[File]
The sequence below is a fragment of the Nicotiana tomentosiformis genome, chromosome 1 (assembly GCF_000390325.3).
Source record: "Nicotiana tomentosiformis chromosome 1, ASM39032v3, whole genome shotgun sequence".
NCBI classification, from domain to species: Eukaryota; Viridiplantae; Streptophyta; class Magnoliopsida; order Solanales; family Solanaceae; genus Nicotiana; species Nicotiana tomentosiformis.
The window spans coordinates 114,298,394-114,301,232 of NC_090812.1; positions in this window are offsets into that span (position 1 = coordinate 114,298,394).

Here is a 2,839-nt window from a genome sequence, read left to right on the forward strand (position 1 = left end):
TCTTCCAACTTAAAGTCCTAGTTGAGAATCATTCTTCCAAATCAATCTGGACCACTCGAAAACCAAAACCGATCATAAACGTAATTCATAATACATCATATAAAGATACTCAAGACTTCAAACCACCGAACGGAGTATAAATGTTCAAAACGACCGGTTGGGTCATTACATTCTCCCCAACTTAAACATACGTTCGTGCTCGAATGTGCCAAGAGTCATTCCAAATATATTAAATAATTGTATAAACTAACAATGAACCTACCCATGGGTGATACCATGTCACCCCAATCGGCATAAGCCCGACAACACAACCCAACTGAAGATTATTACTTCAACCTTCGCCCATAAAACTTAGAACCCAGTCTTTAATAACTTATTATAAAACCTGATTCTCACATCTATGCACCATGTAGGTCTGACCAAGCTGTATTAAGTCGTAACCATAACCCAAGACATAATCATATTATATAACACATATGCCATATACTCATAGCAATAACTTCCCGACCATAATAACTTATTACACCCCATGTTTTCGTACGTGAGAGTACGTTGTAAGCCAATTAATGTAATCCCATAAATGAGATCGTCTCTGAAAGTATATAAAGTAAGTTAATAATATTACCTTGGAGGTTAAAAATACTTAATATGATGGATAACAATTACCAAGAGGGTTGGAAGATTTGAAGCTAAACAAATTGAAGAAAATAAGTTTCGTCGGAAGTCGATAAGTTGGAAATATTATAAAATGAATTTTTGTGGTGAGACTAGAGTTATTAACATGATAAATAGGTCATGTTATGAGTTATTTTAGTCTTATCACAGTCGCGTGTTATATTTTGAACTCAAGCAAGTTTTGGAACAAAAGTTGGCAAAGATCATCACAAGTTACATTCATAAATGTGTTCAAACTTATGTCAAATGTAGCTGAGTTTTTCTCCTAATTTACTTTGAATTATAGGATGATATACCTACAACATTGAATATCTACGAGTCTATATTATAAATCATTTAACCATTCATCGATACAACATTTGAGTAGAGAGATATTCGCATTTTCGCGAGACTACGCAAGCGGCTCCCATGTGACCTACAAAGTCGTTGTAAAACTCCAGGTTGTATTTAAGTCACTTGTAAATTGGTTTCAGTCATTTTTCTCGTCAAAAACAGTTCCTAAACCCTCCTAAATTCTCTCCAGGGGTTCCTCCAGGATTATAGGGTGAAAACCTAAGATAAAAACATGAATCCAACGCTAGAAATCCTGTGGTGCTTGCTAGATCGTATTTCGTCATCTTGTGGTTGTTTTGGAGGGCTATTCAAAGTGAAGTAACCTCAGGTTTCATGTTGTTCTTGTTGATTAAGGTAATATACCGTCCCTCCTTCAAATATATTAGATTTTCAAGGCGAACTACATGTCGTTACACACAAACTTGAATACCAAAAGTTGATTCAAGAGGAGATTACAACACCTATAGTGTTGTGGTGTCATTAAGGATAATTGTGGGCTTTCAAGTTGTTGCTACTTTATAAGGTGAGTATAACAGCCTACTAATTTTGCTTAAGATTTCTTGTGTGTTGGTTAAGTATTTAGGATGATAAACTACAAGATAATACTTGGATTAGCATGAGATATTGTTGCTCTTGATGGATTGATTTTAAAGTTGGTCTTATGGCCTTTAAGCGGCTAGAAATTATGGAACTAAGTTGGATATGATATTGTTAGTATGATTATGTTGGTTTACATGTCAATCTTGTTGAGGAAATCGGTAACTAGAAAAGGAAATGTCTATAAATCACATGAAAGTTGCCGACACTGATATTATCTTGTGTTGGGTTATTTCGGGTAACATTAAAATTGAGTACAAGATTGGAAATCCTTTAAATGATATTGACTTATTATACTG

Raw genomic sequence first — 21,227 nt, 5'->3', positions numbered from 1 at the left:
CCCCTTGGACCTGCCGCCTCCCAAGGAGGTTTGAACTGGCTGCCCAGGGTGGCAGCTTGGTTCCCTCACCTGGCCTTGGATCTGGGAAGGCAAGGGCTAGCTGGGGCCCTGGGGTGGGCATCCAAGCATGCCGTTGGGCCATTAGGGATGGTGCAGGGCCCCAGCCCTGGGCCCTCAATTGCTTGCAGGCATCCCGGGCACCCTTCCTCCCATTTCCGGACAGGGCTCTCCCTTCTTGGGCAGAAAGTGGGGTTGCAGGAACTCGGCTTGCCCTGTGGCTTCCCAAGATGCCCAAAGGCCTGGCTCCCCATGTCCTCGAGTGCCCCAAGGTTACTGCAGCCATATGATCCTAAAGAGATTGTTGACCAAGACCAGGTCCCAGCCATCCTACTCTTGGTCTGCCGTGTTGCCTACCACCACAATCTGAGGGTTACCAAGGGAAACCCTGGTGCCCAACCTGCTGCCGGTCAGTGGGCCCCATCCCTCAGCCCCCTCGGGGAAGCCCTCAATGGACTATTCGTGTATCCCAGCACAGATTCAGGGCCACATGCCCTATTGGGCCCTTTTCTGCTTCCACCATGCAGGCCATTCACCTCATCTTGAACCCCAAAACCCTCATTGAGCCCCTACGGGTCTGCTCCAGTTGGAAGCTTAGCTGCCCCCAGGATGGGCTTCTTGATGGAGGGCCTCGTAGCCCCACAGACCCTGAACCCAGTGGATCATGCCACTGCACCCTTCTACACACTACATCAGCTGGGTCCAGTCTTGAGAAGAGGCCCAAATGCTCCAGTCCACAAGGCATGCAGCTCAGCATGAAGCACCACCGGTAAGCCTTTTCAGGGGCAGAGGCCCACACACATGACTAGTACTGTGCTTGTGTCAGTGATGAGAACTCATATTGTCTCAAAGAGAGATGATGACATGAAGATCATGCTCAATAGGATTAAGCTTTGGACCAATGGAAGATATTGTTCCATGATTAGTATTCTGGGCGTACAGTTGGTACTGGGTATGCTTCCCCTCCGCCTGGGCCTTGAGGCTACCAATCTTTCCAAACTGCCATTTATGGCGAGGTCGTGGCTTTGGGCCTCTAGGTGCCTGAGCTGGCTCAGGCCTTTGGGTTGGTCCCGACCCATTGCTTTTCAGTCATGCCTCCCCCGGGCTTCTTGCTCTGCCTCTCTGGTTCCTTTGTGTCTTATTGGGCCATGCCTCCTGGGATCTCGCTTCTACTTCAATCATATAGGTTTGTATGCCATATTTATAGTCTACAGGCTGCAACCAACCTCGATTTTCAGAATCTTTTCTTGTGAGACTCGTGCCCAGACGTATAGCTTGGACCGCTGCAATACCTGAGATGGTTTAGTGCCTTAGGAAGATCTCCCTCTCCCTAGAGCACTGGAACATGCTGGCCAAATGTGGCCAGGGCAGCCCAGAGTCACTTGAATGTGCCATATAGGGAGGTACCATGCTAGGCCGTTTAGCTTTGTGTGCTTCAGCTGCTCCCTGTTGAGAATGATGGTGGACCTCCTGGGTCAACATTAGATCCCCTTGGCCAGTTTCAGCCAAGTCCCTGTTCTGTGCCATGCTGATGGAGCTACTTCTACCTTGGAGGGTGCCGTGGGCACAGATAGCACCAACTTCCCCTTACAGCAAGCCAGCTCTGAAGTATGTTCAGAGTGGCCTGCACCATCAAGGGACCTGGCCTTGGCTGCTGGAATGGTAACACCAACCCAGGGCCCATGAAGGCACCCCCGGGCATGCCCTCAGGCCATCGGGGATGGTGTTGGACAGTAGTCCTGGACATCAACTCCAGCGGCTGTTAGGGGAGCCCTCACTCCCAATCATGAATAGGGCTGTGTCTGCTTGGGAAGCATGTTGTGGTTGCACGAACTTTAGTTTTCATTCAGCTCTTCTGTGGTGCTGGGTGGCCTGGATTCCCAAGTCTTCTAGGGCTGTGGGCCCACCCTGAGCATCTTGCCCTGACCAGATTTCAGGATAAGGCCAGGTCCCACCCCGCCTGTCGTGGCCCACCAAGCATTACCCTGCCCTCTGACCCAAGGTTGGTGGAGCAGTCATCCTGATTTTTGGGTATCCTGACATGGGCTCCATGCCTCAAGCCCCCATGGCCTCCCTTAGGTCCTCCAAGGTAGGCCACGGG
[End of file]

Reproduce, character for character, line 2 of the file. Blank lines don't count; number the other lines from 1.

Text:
Source record: "Nicotiana tomentosiformis chromosome 1, ASM39032v3, whole genome shotgun sequence".